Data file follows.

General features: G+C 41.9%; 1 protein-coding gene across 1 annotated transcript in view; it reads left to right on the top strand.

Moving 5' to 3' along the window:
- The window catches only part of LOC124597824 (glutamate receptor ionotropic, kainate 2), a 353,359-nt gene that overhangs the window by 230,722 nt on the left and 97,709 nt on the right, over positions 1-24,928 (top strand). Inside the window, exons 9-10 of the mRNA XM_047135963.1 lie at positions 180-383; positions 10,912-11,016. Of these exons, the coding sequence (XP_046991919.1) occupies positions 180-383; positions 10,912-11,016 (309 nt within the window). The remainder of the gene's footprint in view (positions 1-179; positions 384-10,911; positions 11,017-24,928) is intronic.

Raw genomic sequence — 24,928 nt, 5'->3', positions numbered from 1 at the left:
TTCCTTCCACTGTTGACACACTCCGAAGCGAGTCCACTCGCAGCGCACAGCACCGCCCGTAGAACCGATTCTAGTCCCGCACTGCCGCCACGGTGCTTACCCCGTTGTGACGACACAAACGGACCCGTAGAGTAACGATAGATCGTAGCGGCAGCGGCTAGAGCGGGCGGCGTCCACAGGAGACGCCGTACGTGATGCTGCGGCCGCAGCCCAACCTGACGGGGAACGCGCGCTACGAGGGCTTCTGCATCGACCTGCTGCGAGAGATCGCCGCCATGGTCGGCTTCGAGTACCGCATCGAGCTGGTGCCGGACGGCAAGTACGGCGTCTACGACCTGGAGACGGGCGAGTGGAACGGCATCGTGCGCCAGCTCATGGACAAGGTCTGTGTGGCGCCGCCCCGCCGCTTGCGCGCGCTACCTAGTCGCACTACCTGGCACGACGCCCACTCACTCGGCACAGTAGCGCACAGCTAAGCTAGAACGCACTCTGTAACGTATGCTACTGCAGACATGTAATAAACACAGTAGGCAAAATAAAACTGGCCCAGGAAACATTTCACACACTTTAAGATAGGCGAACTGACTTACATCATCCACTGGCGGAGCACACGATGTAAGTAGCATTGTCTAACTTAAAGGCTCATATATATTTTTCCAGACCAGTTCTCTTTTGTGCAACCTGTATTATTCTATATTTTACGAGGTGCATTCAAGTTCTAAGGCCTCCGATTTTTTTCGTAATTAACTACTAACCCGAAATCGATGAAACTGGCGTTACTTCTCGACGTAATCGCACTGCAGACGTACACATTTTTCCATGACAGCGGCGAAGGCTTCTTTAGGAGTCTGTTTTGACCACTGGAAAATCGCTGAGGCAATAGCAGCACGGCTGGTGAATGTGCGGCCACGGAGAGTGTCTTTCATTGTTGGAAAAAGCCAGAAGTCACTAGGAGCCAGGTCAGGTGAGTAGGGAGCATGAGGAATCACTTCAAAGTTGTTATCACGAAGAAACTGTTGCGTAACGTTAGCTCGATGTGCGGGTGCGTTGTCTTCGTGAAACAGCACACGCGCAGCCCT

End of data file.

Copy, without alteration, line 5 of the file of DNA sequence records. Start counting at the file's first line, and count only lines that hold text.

TTCCTTCCACTGTTGACACACTCCGAAGCGAGTCCACTCGCAGCGCACAGCACCGCCCGTAGAACCGATTCTAGTCCCGCACTGCCGCCACGGTGCTTACCCCGTTGTGACGACACAAACGGACCCGTAGAGTAACGATAGATCGTAGCGGCAGCGGCTAGAGCGGGCGGCGTCCACAGGAGACGCCGTACGTGATGCTGCGGCCGCAGCCCAACCTGACGGGGAACGCGCGCTACGAGGGCTTCTGCATCGACCTGCTGCGAGAGATCGCCGCCATGGTCGGCTTCGAGTACCGCATCGAGCTGGTGCCGGACGGCAAGTACGGCGTCTACGACCTGGAGACGGGCGAGTGGAACGGCATCGTGCGCCAGCTCATGGACAAGGTCTGTGTGGCGCCGCCCCGCCGCTTGCGCGCGCTACCTAGTCGCACTACCTGGCACGACGCCCACTCACTCGGCACAGTAGCGCACAGCTAAGCTAGAACGCACTCTGTAACGTATGCTACTGCAGACATGTAATAAACACAGTAGGCAAAATAAAACTGGCCCAGGAAACATTTCACACACTTTAAGATAGGCGAACTGACTTACATCATCCACTGGCGGAGCACACGATGTAAGTAGCATTGTCTAACTTAAAGGCTCATATATATTTTTCCAGACCAGTTCTCTTTTGTGCAACCTGTATTATTCTATATTTTACGAGGTGCATTCAAGTTCTAAGGCCTCCGATTTTTTTCGTAATTAACTACTAACCCGAAATCGATGAAACTGGCGTTACTTCTCGACGTAATCGCACTGCAGACGTACACATTTTTCCATGACAGCGGCGAAGGCTTCTTTAGGAGTCTGTTTTGACCACTGGAAAATCGCTGAGGCAATAGCAGCACGGCTGGTGAATGTGCGGCCACGGAGAGTGTCTTTCATTGTTGGAAAAAGCCAGAAGTCACTAGGAGCCAGGTCAGGTGAGTAGGGAGCATGAGGAATCACTTCAAAGTTGTTATCACGAAGAAACTGTTGCGTAACGTTAGCTCGATGTGCGGGTGCGTTGTCTTCGTGAAACAGCACACGCGCAGCCCT